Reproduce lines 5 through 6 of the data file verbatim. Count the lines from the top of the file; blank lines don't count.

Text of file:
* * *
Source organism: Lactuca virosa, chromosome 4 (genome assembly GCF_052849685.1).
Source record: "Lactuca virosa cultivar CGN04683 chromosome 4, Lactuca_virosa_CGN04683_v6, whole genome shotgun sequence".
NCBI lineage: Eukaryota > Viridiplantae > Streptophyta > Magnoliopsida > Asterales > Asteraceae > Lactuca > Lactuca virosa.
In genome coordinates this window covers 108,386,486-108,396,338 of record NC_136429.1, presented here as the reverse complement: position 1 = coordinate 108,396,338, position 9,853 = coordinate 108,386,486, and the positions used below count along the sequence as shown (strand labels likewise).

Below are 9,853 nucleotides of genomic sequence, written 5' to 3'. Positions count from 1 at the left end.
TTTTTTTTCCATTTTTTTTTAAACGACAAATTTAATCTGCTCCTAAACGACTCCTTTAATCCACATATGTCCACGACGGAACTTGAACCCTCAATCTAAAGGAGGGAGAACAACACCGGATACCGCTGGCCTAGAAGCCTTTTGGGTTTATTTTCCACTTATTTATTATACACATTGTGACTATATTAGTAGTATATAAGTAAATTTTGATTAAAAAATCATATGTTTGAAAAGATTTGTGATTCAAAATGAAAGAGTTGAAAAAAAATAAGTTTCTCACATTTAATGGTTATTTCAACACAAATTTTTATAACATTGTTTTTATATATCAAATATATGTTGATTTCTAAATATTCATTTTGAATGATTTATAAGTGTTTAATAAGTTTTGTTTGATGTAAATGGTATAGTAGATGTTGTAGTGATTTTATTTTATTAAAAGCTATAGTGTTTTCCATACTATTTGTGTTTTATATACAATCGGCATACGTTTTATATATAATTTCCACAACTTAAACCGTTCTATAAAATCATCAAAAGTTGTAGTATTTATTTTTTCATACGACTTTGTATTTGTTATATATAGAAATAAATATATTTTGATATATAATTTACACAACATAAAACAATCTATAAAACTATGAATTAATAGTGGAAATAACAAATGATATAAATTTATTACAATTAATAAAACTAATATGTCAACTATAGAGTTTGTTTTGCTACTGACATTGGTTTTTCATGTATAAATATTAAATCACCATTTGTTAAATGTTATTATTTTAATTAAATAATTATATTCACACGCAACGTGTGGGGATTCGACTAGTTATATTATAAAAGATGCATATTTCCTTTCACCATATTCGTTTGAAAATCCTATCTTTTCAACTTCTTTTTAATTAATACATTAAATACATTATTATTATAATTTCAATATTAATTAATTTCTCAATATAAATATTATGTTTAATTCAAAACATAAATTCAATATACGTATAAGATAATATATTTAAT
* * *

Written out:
Below are 9,853 nucleotides of genomic sequence, written 5' to 3'. Positions count from 1 at the left end.
TTTTTTTTCCATTTTTTTTTAAACGACAAATTTAATCTGCTCCTAAACGACTCCTTTAATCCACATATGTCCACGACGGAACTTGAACCCTCAATCTAAAGGAGGGAGAACAACACCGGATACCGCTGGCCTAGAAGCCTTTTGGGTTTATTTTCCACTTATTTATTATACACATTGTGACTATATTAGTAGTATATAAGTAAATTTTGATTAAAAAATCATATGTTTGAAAAGATTTGTGATTCAAAATGAAAGAGTTGAAAAAAAATAAGTTTCTCACATTTAATGGTTATTTCAACACAAATTTTTATAACATTGTTTTTATATATCAAATATATGTTGATTTCTAAATATTCATTTTGAATGATTTATAAGTGTTTAATAAGTTTTGTTTGATGTAAATGGTATAGTAGATGTTGTAGTGATTTTATTTTATTAAAAGCTATAGTGTTTTCCATACTATTTGTGTTTTATATACAATCGGCATACGTTTTATATATAATTTCCACAACTTAAACCGTTCTATAAAATCATCAAAAGTTGTAGTATTTATTTTTTCATACGACTTTGTATTTGTTATATATAGAAATAAATATATTTTGATATATAATTTACACAACATAAAACAATCTATAAAACTATGAATTAATAGTGGAAATAACAAATGATATAAATTTATTACAATTAATAAAACTAATATGTCAACTATAGAGTTTGTTTTGCTACTGACATTGGTTTTTCATGTATAAATATTAAATCACCATTTGTTAAATGTTATTATTTTAATTAAATAATTATATTCACACGCAACGTGTGGGGATTCGACTAGTTATATTATAAAAGATGCATATTTCCTTTCACCATATTCGTTTGAAAATCCTATCTTTTCAACTTCTTTTTAATTAATACATTAAATACATTATTATTATAATTTCAATATTAATTAATTTCTCAATATAAATATTATGTTTAATTCAAAACATAAATTCAATATACGTATAAGATAATATATTTAAT